In two volumes, the SAGE Handbook of Social Anthropology provides the definitive overview of contemporary research in the discipline. It explains the what, where, and how of current and anticipated work in Social Anthropology. With 80 authors, contributing more than 60 chapters, this is the most comprehensive and up-to-date statement of research in Social Anthropology available and the essential point of departure for future projects. The Handbook is divided into four sections: -Part I: Interfaces examines Social Anthropology's disciplinary connections, from Art and Literature to Politics and Economics, from Linguistics to Biomedicine, from History to Media Studies. -Part II: Places examines place, region, culture, and history, from regional, area studies to a globalized world -Part III: Methods examines issues of method; from archives to war zones, from development projects to art objects, and from ethics to comparison -Part IV: Futures anticipates anthropologies to come: in the Brain Sciences; in post-Development; in the Body and Health; and in new Technologies and Materialities Edited by the leading figures in social anthropology, the Handbook includes a substantive introduction by Richard Fardon, a think piece by Jean and John Comaroff, and a concluding last word on futures by Marilyn Strathern. The authors - each at the leading edge of the discipline - contribute in-depth chapters on both the foundational ideas and the latest research. Comprehensive and detailed, this magisterial Handbook overviews the last 25 years of the social anthropological imagination. It will speak to scholars in Social Anthropology and its many related disciplines.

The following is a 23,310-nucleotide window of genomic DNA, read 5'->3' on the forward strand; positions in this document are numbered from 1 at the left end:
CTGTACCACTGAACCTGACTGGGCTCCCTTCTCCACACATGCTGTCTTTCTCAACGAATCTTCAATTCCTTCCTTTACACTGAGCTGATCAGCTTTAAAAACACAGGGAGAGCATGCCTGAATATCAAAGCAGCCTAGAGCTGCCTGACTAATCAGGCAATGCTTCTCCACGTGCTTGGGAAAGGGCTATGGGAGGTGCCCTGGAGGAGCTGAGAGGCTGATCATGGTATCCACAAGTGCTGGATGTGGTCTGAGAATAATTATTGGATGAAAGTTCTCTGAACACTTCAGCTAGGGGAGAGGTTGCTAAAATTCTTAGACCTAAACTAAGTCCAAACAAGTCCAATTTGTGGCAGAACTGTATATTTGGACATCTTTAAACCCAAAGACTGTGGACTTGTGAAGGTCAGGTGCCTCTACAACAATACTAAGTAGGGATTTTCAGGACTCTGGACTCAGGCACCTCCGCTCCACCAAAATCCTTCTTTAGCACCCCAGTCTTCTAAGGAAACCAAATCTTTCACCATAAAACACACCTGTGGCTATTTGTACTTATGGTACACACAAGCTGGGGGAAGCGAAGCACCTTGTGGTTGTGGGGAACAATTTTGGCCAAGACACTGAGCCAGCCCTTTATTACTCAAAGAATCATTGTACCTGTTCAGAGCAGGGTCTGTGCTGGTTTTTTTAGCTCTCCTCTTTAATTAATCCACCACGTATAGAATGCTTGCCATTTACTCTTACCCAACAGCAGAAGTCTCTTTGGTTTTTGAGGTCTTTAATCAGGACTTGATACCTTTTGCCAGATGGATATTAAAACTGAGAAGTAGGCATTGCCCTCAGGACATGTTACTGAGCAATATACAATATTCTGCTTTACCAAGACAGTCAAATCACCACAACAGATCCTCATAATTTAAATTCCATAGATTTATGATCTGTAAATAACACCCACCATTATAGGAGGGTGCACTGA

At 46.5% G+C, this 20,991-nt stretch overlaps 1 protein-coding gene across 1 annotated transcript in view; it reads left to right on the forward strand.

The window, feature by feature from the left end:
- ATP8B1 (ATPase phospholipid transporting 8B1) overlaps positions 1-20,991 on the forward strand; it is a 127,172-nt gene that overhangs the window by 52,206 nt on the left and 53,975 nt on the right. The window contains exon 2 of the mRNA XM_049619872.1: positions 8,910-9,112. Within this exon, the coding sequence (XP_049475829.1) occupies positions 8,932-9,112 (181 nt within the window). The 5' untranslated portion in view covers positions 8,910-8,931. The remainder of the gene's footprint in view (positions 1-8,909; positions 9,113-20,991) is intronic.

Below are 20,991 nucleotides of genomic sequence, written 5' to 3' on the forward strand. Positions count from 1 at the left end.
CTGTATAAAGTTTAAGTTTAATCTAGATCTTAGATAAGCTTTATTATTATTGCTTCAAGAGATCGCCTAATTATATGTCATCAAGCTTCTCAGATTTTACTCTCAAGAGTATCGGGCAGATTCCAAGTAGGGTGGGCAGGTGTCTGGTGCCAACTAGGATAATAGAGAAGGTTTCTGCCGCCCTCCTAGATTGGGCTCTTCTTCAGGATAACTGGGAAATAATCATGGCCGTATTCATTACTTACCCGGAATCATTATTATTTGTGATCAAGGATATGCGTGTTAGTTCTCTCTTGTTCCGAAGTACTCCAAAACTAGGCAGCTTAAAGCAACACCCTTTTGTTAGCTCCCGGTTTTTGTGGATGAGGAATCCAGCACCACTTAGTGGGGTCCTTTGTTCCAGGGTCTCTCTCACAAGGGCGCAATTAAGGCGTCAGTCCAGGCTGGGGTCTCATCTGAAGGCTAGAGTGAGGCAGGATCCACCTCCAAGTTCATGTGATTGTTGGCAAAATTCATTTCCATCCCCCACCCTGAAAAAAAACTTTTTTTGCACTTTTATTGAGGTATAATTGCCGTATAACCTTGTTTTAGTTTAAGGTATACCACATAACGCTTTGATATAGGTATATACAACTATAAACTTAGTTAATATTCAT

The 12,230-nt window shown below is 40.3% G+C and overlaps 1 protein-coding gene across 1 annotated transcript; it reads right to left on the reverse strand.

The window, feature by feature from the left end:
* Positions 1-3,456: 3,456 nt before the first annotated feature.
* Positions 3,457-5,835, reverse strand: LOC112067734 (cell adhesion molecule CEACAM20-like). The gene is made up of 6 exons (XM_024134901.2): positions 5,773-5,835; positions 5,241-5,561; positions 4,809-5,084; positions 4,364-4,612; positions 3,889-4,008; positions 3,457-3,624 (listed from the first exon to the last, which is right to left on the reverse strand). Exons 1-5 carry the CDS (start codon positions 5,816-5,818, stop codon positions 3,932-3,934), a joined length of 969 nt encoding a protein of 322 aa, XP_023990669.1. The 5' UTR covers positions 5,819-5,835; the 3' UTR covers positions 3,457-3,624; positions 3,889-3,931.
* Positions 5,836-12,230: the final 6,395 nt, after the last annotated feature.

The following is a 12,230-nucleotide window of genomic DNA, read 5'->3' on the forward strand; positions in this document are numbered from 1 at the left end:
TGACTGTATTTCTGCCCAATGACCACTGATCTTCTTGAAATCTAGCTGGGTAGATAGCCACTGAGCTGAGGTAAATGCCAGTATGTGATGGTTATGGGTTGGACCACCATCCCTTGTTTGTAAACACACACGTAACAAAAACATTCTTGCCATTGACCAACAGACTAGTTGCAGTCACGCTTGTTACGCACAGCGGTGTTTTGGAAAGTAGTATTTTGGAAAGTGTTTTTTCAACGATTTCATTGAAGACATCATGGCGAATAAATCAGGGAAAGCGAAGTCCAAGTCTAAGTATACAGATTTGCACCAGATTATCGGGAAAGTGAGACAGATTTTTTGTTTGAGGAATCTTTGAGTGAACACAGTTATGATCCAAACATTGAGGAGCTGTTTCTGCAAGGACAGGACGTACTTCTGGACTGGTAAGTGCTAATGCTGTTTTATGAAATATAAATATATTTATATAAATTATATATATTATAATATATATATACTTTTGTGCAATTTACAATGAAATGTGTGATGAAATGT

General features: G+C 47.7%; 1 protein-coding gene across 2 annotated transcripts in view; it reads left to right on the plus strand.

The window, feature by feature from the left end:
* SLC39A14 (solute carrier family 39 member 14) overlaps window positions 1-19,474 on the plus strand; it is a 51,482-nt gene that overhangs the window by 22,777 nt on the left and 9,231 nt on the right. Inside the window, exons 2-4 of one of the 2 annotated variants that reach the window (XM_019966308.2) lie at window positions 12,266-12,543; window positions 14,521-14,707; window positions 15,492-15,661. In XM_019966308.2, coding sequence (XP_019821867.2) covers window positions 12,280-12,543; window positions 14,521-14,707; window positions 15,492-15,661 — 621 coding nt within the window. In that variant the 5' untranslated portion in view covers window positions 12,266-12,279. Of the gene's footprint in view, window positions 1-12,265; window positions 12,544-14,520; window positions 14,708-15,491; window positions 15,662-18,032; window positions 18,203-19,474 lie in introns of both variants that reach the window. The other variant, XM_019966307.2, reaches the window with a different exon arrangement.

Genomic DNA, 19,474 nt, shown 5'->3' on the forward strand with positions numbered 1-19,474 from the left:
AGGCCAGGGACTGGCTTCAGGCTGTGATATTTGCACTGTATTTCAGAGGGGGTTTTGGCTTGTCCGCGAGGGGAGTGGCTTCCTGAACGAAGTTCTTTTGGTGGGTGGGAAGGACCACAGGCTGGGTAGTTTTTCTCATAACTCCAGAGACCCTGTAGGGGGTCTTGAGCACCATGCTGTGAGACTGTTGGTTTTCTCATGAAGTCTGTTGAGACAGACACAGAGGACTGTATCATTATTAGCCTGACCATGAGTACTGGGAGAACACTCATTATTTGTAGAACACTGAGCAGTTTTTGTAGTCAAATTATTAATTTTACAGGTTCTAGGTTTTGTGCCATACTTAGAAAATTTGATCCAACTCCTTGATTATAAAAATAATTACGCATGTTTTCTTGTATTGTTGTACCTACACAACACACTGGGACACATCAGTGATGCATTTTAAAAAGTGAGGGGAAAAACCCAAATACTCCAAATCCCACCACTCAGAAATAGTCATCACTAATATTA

History and Social Anthropology

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Author: I.M. Lewis

Publisher: Routledge

ISBN: 1136541373

Category: Social Science

Page: 344

View: 4772

Examining the ways in which social anthropologists might gain from and contribute to, historical studies this volume contains papers on historical studies by anthropologists on 19th century Nupe, Yoruba and Benin and 17th century Cameroons in West Africa; on the succession in kingship in Buganda; and on the development of national politics in Albania. First published in 1968.

Marxist Analyses and Social Anthropology

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Author: Maurice Bloch

Publisher: Routledge

ISBN: 1136548653

Category: Social Science

Page: 264

View: 9462

Reflecting the first evaluation among British and American anthropologists of the relevance of Marxist theory for their discipline, the studies in this volume cover a wide geographical and social spectrum ranging from rural Indonesia, Imperial China, Highland Burma and the Abron kingdom of Gyaman. A critical survey assesses the value of some key ideas of Marx and Engels to social anthropology and places in historical perspective the changing attitudes of social anthropologists to the Marxist tradition. Originally published in 1975.

On the Order of Chaos

Social Anthropology and the Science of Chaos

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Author: Mark S. Mosko,Frederick H. Damon

Publisher: Berghahn Books

ISBN: 9781845450236

Category: Social Science

Page: 276

View: 5628

The essays in this volume collectively transform perspectives previously experienced as divergent, conflicting, and inconsistent into a common and complex orientation to problems central to the natural and social sciences involving transitions between order and disorder."--Jacket.

Current Policies and Practices in European Social Anthropology Education